We have all sorts of other dals, using mung dal and many other varieties, most often with roasted cumin seeds, ginger, lemon juice, fresh green chillis and fistfuls of fresh coriander.

White beans – sometimes canned – go into minestrone and other thick soups and stews.

Ever since reading many years ago a very evocative passage in a crime book set in the Florida Everglades describing a simple lentil soup/stew heady with cumin, I have been trying to recreate the same.

With only limited success, it has to be said, as the more roasted ground cumin I use, the more bitter becomes the flavour. Generally speaking, Bennie likes the results more than his father.

But my most recent pulse project involved the simplest, and in many ways best, concoction of all, the result of a little ongoing whisper in the back of my mind banging on like a mantra: “Red lentil soup, red lentil soup, red lentil soup …”

Onion, garlic in olive oil, throw in a mashed can of good tomatoes, a cup of red lentils, water, salt, freshly ground pepper.

So simple, so very tasty – with a tangy flavour attained without the use of lemon juice – and so incredibly cheap.

We love our pulses!


Al-alamy

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Al-alamy, 51 Waterfield St, Coburg. Phone: 9355 8866

Since making  a mental note of this intriguing, fantastic joint while checking out the adjoining Wang Wang Dumpling, a fair bit of time has elapsed, during which we’ve ascertained that Al-Alamy is something of a magic foodie hotspot.

And not just for those, bloggers and more, who love to blather on about food in the cyber world, either.

In the hour or so I am in-house for a Monday lunch, an endless stream of savvy regulars comes and goes – young mums with tots, workers in suits and shorts, grandparents with tots, larger family groups, singles such as my self, content to hunker down with their chosen lunches and a newspaper/magazine/book.

There are a number of reasons for the intense popularity of Al-Alamy.

The prices, for starters.

A plain zaatar pizza costs $1.50, dressed with onion and tomato $2.50.

The rest of the usual lineup of pies and pizzas range from $2.50 up to $4.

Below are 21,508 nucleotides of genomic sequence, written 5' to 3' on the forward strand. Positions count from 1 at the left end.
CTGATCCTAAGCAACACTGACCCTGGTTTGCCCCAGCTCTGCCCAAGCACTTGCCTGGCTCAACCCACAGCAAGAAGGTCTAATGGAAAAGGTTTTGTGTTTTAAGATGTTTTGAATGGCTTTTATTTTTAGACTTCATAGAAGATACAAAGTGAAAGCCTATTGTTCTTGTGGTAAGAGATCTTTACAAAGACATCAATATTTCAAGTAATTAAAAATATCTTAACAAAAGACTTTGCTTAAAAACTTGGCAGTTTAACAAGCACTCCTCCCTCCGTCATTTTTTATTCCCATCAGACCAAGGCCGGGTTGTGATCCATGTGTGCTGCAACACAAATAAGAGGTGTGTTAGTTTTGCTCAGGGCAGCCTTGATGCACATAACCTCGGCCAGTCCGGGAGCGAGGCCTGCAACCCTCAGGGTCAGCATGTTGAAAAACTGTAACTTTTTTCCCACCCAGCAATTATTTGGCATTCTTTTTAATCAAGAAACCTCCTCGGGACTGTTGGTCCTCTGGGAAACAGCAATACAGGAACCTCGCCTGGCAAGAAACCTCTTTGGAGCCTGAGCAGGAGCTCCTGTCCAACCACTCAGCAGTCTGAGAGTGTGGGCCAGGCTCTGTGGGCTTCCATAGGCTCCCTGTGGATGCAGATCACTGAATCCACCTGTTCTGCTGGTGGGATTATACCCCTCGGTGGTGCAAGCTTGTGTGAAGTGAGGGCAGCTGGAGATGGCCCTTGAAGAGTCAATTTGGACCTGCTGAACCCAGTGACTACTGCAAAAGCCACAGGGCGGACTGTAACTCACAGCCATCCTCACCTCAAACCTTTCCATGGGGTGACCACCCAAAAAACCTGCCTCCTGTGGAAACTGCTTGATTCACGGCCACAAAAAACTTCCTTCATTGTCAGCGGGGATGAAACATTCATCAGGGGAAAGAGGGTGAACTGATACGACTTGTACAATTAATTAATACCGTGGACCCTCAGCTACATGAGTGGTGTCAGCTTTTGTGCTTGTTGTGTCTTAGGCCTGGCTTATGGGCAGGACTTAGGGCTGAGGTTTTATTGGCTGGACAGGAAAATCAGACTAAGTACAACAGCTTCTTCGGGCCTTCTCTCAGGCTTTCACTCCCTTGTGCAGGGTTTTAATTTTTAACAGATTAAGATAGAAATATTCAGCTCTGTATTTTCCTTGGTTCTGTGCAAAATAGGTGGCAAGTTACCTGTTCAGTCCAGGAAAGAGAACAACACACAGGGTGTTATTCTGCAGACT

For about the same price, you can have one of the saj pizzas, in which saj bread is stuffed with fillings and then draped over a spherical heating plate. Different!

The dips platters cost $7.

Outside of the pay-if-you-want Lentil As Anything outlets, could be this is the cheapest of cheap eats in Melbourne.

But that, of course, would mean nowt if the food wasn’t as spectacular.

It is, well based on my magnificent foul meddammes ($7) anyway!

This perfect little spread is cheap, healthy and likely to set a template in our house for lazy don’t-feel-like-cooking summer days – vinegary pickles, olives, pita bread, dips/foul, what could be better?

The plate of pickled cucumbers slices and pink turnip, beautifully fresh tomato chunks and wrinkled, chewy olives is the perfect foil for its lunch companions.

It might be thought all the zing and tang would come from them, with the beans playing straight man, but that’s not the case. Yes, the beans (and a few chick peas) have some of the pasty blandness I expect and desire, but there’s an undertow of lemon in there, too.

What an incredible feed!

A few tables over, I see a couple of blokes tucking into a spread that has the same bits and pieces as mine, but with awarma (scrambled eggs with minced meat, $8.50) instead – and that looks so fine, as well.

My cafe latte is hot, strong, sensational and another bargain at $2.50.

Al-Alamy is one of the enlightened, sensible places that will feed you and sell you stuff to feed you and yours at home. Think Mediterranean Wholesalers, La Morenita or Little Saigon Market.